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English: Standard Vanguard 'Phase 1', 1947.
The Standard Vanguard Phase 1 was the first completely new British car design to emerge after World War II. A six-seater sedan with styling rather like a giant beetle, the Vanguard incorporated many modern features and became so popular in export markets like Australia that it was virtually unobtainable in its native England. With lighter controls and less complicated to drive than pre-war cars, the Vanguard could be promoted to women drivers, many of whom had learned to drive during the war years. The Vanguard was released in Australia in 1948, and according to advertisements in the Brisbane Telegraph in 1950, 'A smart, streamlined Vanguard...combines best features of both English and American cars' for 745 pounds. By this time it was being assembled in Australia. The vehicle in this publicity photograph (in the UK) appears to have a car radio, a very rare accessory at the time.The Standard Vanguard was powered by a new 2088cc four cylinder OHV engine developing 68 bhp. This engine was designed for hard usage, incorporating wet liners which greatly simplified engine overhauls. In addition to powering the Vanguard, it was also used on the famous Ferguson tractor as well as the very traditional Triumph Renown saloon and Morgan sports car. Drive was through a three speed all-sychromesh gearbox with column change and full hydraulic brakes were fitted.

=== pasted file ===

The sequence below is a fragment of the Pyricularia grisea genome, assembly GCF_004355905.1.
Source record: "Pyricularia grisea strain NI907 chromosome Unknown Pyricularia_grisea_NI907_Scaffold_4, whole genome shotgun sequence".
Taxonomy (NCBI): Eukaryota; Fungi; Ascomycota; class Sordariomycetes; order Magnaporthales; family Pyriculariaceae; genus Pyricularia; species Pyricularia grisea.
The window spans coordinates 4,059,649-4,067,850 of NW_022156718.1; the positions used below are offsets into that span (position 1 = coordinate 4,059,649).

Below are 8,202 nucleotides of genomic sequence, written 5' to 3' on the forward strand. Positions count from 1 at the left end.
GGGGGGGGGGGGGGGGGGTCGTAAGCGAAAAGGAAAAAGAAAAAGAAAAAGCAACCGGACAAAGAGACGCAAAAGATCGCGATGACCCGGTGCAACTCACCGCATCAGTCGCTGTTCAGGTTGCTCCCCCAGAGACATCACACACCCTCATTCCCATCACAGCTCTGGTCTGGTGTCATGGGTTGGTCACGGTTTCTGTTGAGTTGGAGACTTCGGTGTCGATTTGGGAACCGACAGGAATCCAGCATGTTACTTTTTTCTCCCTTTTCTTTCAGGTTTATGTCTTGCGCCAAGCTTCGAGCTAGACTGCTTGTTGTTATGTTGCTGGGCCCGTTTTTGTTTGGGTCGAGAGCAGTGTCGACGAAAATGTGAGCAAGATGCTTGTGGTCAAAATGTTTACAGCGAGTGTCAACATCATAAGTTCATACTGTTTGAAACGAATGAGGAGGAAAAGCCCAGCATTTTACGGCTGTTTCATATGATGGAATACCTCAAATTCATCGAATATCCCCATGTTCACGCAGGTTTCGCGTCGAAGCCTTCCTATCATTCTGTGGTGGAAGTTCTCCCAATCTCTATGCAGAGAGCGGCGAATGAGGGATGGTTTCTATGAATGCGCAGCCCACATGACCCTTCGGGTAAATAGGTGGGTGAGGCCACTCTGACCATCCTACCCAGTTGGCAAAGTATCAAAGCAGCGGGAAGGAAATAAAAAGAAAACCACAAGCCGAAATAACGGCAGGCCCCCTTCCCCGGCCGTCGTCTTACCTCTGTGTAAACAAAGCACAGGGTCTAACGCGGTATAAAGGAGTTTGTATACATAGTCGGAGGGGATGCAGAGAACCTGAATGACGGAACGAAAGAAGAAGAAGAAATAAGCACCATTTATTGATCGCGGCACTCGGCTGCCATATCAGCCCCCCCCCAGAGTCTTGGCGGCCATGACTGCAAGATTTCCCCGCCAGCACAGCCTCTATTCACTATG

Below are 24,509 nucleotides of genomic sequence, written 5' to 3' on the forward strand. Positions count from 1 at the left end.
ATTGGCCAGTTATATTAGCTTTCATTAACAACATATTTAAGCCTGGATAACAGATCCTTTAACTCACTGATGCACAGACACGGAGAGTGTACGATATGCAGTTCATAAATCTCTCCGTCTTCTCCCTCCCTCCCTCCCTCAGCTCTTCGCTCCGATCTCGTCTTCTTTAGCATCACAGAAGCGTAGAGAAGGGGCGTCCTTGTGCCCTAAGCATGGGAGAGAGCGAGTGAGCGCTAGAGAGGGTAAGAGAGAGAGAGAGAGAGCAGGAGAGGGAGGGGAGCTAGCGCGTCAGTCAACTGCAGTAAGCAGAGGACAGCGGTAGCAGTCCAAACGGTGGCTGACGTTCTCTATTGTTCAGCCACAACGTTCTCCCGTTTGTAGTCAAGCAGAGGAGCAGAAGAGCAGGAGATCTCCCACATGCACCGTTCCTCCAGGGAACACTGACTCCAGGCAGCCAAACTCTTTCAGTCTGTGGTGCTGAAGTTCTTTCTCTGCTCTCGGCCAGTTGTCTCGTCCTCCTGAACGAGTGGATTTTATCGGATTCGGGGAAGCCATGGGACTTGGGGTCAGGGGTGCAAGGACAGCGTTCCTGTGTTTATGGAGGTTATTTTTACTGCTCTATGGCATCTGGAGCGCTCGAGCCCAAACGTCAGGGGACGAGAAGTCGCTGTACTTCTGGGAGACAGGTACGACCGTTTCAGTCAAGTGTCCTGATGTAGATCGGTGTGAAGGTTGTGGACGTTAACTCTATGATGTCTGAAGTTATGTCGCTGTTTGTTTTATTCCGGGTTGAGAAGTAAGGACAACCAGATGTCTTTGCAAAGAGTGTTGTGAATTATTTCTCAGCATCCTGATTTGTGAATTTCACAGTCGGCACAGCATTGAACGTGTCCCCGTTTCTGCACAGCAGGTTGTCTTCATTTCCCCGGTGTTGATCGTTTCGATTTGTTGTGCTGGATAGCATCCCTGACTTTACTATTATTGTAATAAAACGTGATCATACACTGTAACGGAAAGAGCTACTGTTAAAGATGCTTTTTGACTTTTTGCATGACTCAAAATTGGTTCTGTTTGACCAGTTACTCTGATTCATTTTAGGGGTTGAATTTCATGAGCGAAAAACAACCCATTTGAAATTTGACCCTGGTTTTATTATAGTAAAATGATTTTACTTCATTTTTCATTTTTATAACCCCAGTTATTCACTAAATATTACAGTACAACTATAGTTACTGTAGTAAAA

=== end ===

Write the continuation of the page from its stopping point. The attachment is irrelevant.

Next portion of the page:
|Date||2 September 1947|
|Source||Item is held by John Oxley Library, State Library of Queensland.|
|Author||Contributor(s): Queensland Newspapers Pty Ltd|
|This image is of Australian origin and is now in the public domain because its term of copyright has expired. According to the Australian Copyright Council (ACC), ACC Information Sheet G023v14 (Duration of copyright) (Feb 2008).
1 means the typographical arrangement and layout of a published work. eg. newsprint.
|This image has been digitised by the State Library of Queensland, and provided to the Wikimedia Commons as part of a cooperative project. The original photograph is in the public domain. The metadata has been released by State Library of Queensland under the Creative Commons Attribution-Share Alike 2.5 license.
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